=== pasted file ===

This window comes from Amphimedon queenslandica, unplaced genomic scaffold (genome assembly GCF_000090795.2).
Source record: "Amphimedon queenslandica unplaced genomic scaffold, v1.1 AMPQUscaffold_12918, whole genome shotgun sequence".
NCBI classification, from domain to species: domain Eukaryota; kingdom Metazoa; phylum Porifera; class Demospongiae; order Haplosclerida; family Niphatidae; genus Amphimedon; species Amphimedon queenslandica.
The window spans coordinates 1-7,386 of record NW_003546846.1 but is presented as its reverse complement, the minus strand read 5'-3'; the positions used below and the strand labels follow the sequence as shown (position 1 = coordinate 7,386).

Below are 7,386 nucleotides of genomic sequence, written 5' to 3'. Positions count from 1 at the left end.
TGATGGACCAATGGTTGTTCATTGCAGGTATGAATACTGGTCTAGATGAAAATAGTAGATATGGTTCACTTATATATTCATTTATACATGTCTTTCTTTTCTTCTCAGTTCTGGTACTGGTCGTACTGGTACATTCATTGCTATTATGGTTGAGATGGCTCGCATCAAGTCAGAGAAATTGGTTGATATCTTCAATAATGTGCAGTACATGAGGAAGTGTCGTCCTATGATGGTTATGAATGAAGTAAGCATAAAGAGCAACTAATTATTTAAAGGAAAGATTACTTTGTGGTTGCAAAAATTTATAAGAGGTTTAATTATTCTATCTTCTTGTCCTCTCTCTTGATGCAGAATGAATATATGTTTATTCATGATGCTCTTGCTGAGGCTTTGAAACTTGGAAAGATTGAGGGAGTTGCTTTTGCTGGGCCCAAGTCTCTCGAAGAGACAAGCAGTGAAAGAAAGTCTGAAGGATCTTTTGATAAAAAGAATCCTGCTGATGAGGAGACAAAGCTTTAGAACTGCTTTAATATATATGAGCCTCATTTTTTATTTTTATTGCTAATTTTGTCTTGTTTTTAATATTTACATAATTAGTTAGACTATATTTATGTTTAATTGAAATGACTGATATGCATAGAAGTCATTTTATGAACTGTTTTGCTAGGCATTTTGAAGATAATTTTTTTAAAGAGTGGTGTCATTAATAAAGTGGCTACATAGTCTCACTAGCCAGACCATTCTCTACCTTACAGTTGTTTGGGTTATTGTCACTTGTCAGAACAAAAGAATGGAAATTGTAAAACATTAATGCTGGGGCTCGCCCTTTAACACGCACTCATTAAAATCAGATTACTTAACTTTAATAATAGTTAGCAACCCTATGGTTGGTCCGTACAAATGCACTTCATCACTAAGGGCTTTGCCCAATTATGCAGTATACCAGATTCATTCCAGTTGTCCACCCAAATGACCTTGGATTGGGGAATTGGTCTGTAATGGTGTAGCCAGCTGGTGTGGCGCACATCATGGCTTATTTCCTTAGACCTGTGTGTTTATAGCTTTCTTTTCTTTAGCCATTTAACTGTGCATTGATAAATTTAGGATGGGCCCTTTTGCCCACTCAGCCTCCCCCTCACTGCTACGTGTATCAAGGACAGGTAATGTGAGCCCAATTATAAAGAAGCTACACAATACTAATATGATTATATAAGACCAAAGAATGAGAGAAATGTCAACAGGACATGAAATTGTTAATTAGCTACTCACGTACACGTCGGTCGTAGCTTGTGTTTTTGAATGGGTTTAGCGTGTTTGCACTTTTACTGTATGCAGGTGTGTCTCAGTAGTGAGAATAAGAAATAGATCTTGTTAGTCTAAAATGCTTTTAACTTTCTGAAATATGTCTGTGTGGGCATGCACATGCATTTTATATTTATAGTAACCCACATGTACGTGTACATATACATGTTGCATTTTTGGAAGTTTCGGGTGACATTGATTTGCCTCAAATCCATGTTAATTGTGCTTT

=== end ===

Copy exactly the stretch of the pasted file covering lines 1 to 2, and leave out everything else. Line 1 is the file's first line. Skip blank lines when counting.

This window comes from Amphimedon queenslandica, unplaced genomic scaffold (genome assembly GCF_000090795.2).
Source record: "Amphimedon queenslandica unplaced genomic scaffold, v1.1 AMPQUscaffold_12918, whole genome shotgun sequence".